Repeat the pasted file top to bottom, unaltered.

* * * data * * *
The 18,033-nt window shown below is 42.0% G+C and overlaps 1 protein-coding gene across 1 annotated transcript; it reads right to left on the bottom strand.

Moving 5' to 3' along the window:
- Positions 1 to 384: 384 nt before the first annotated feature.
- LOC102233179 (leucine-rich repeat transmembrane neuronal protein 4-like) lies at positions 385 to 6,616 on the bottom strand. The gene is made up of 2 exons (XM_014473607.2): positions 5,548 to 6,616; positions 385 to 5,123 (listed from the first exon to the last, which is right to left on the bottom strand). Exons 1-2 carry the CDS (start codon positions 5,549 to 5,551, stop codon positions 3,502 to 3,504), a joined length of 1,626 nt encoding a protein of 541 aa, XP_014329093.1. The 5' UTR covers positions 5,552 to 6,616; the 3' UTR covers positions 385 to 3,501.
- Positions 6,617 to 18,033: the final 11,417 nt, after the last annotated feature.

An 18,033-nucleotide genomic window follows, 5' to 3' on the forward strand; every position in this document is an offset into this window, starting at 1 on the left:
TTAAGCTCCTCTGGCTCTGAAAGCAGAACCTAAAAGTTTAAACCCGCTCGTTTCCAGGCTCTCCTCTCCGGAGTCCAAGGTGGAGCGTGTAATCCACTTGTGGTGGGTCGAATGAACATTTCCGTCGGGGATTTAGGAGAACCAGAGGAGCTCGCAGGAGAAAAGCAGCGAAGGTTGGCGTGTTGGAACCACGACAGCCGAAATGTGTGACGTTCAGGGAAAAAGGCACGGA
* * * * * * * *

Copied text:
The 18,033-nt window shown below is 42.0% G+C and overlaps 1 protein-coding gene across 1 annotated transcript; it reads right to left on the bottom strand.

Moving 5' to 3' along the window:
- Positions 1 to 384: 384 nt before the first annotated feature.
- LOC102233179 (leucine-rich repeat transmembrane neuronal protein 4-like) lies at positions 385 to 6,616 on the bottom strand. The gene is made up of 2 exons (XM_014473607.2): positions 5,548 to 6,616; positions 385 to 5,123 (listed from the first exon to the last, which is right to left on the bottom strand). Exons 1-2 carry the CDS (start codon positions 5,549 to 5,551, stop codon positions 3,502 to 3,504), a joined length of 1,626 nt encoding a protein of 541 aa, XP_014329093.1. The 5' UTR covers positions 5,552 to 6,616; the 3' UTR covers positions 385 to 3,501.
- Positions 6,617 to 18,033: the final 11,417 nt, after the last annotated feature.

An 18,033-nucleotide genomic window follows, 5' to 3' on the forward strand; every position in this document is an offset into this window, starting at 1 on the left:
TTAAGCTCCTCTGGCTCTGAAAGCAGAACCTAAAAGTTTAAACCCGCTCGTTTCCAGGCTCTCCTCTCCGGAGTCCAAGGTGGAGCGTGTAATCCACTTGTGGTGGGTCGAATGAACATTTCCGTCGGGGATTTAGGAGAACCAGAGGAGCTCGCAGGAGAAAAGCAGCGAAGGTTGGCGTGTTGGAACCACGACAGCCGAAATGTGTGACGTTCAGGGAAAAAGGCACGGA